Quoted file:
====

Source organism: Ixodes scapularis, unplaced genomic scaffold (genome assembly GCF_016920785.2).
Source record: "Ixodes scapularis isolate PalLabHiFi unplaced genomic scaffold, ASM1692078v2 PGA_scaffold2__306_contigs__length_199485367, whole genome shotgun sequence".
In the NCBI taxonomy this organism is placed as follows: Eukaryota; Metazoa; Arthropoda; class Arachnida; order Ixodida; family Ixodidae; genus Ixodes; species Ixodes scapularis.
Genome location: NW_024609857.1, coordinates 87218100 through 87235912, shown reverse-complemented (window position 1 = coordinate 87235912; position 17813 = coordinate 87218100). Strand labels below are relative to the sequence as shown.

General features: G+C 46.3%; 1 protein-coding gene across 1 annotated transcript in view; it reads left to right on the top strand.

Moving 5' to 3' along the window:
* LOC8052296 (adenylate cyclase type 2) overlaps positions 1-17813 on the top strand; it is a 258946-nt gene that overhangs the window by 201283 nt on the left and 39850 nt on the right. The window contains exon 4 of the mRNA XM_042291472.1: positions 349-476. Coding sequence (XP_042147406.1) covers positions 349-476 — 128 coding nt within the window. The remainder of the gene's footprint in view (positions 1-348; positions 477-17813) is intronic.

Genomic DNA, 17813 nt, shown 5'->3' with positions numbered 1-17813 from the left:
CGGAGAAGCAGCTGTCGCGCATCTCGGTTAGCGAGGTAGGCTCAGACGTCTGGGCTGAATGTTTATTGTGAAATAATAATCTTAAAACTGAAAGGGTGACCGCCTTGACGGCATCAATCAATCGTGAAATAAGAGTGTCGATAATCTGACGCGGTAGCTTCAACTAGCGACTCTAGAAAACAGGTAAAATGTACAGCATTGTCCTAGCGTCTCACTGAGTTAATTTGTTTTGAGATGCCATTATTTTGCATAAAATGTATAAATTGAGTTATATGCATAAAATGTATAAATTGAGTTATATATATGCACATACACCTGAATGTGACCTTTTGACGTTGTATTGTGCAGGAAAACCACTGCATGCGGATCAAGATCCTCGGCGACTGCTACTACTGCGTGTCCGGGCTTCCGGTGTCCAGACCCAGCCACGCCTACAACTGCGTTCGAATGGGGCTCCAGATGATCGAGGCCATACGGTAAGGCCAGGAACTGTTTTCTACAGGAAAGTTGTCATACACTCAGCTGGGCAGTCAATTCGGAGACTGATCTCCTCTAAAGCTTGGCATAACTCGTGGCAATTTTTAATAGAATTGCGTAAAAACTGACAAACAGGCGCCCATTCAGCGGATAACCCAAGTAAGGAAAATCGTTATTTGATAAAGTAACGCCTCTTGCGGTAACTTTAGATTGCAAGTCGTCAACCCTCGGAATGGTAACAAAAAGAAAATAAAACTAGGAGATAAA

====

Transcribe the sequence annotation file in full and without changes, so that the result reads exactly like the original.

Source organism: Ixodes scapularis, unplaced genomic scaffold (genome assembly GCF_016920785.2).
Source record: "Ixodes scapularis isolate PalLabHiFi unplaced genomic scaffold, ASM1692078v2 PGA_scaffold2__306_contigs__length_199485367, whole genome shotgun sequence".
In the NCBI taxonomy this organism is placed as follows: Eukaryota; Metazoa; Arthropoda; class Arachnida; order Ixodida; family Ixodidae; genus Ixodes; species Ixodes scapularis.
Genome location: NW_024609857.1, coordinates 87218100 through 87235912, shown reverse-complemented (window position 1 = coordinate 87235912; position 17813 = coordinate 87218100). Strand labels below are relative to the sequence as shown.

General features: G+C 46.3%; 1 protein-coding gene across 1 annotated transcript in view; it reads left to right on the top strand.

Moving 5' to 3' along the window:
* LOC8052296 (adenylate cyclase type 2) overlaps positions 1-17813 on the top strand; it is a 258946-nt gene that overhangs the window by 201283 nt on the left and 39850 nt on the right. The window contains exon 4 of the mRNA XM_042291472.1: positions 349-476. Coding sequence (XP_042147406.1) covers positions 349-476 — 128 coding nt within the window. The remainder of the gene's footprint in view (positions 1-348; positions 477-17813) is intronic.

Genomic DNA, 17813 nt, shown 5'->3' with positions numbered 1-17813 from the left:
CGGAGAAGCAGCTGTCGCGCATCTCGGTTAGCGAGGTAGGCTCAGACGTCTGGGCTGAATGTTTATTGTGAAATAATAATCTTAAAACTGAAAGGGTGACCGCCTTGACGGCATCAATCAATCGTGAAATAAGAGTGTCGATAATCTGACGCGGTAGCTTCAACTAGCGACTCTAGAAAACAGGTAAAATGTACAGCATTGTCCTAGCGTCTCACTGAGTTAATTTGTTTTGAGATGCCATTATTTTGCATAAAATGTATAAATTGAGTTATATGCATAAAATGTATAAATTGAGTTATATATATGCACATACACCTGAATGTGACCTTTTGACGTTGTATTGTGCAGGAAAACCACTGCATGCGGATCAAGATCCTCGGCGACTGCTACTACTGCGTGTCCGGGCTTCCGGTGTCCAGACCCAGCCACGCCTACAACTGCGTTCGAATGGGGCTCCAGATGATCGAGGCCATACGGTAAGGCCAGGAACTGTTTTCTACAGGAAAGTTGTCATACACTCAGCTGGGCAGTCAATTCGGAGACTGATCTCCTCTAAAGCTTGGCATAACTCGTGGCAATTTTTAATAGAATTGCGTAAAAACTGACAAACAGGCGCCCATTCAGCGGATAACCCAAGTAAGGAAAATCGTTATTTGATAAAGTAACGCCTCTTGCGGTAACTTTAGATTGCAAGTCGTCAACCCTCGGAATGGTAACAAAAAGAAAATAAAACTAGGAGATAAA